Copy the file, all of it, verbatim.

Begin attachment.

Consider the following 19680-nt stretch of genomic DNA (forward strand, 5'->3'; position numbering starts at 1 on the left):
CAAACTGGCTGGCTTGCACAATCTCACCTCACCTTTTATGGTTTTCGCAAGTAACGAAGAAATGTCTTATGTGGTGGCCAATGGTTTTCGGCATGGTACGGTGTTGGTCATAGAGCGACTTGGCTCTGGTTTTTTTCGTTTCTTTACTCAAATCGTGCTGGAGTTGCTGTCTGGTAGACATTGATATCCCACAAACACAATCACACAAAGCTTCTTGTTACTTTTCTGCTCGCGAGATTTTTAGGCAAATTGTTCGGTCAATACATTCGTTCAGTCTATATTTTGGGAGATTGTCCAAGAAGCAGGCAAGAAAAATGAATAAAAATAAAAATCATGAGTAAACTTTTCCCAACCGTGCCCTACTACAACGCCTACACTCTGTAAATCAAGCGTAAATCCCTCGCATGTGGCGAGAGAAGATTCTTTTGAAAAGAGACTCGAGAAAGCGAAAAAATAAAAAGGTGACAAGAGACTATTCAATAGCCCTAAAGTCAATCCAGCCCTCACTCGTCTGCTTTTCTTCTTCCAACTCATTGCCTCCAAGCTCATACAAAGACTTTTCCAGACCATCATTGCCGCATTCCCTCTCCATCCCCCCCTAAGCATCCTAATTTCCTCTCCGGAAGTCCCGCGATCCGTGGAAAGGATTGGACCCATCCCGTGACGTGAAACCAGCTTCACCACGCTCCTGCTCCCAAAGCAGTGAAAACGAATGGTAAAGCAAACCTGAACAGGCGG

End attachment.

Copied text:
Consider the following 19680-nt stretch of genomic DNA (forward strand, 5'->3'; position numbering starts at 1 on the left):
CAAACTGGCTGGCTTGCACAATCTCACCTCACCTTTTATGGTTTTCGCAAGTAACGAAGAAATGTCTTATGTGGTGGCCAATGGTTTTCGGCATGGTACGGTGTTGGTCATAGAGCGACTTGGCTCTGGTTTTTTTCGTTTCTTTACTCAAATCGTGCTGGAGTTGCTGTCTGGTAGACATTGATATCCCACAAACACAATCACACAAAGCTTCTTGTTACTTTTCTGCTCGCGAGATTTTTAGGCAAATTGTTCGGTCAATACATTCGTTCAGTCTATATTTTGGGAGATTGTCCAAGAAGCAGGCAAGAAAAATGAATAAAAATAAAAATCATGAGTAAACTTTTCCCAACCGTGCCCTACTACAACGCCTACACTCTGTAAATCAAGCGTAAATCCCTCGCATGTGGCGAGAGAAGATTCTTTTGAAAAGAGACTCGAGAAAGCGAAAAAATAAAAAGGTGACAAGAGACTATTCAATAGCCCTAAAGTCAATCCAGCCCTCACTCGTCTGCTTTTCTTCTTCCAACTCATTGCCTCCAAGCTCATACAAAGACTTTTCCAGACCATCATTGCCGCATTCCCTCTCCATCCCCCCCTAAGCATCCTAATTTCCTCTCCGGAAGTCCCGCGATCCGTGGAAAGGATTGGACCCATCCCGTGACGTGAAACCAGCTTCACCACGCTCCTGCTCCCAAAGCAGTGAAAACGAATGGTAAAGCAAACCTGAACAGGCGG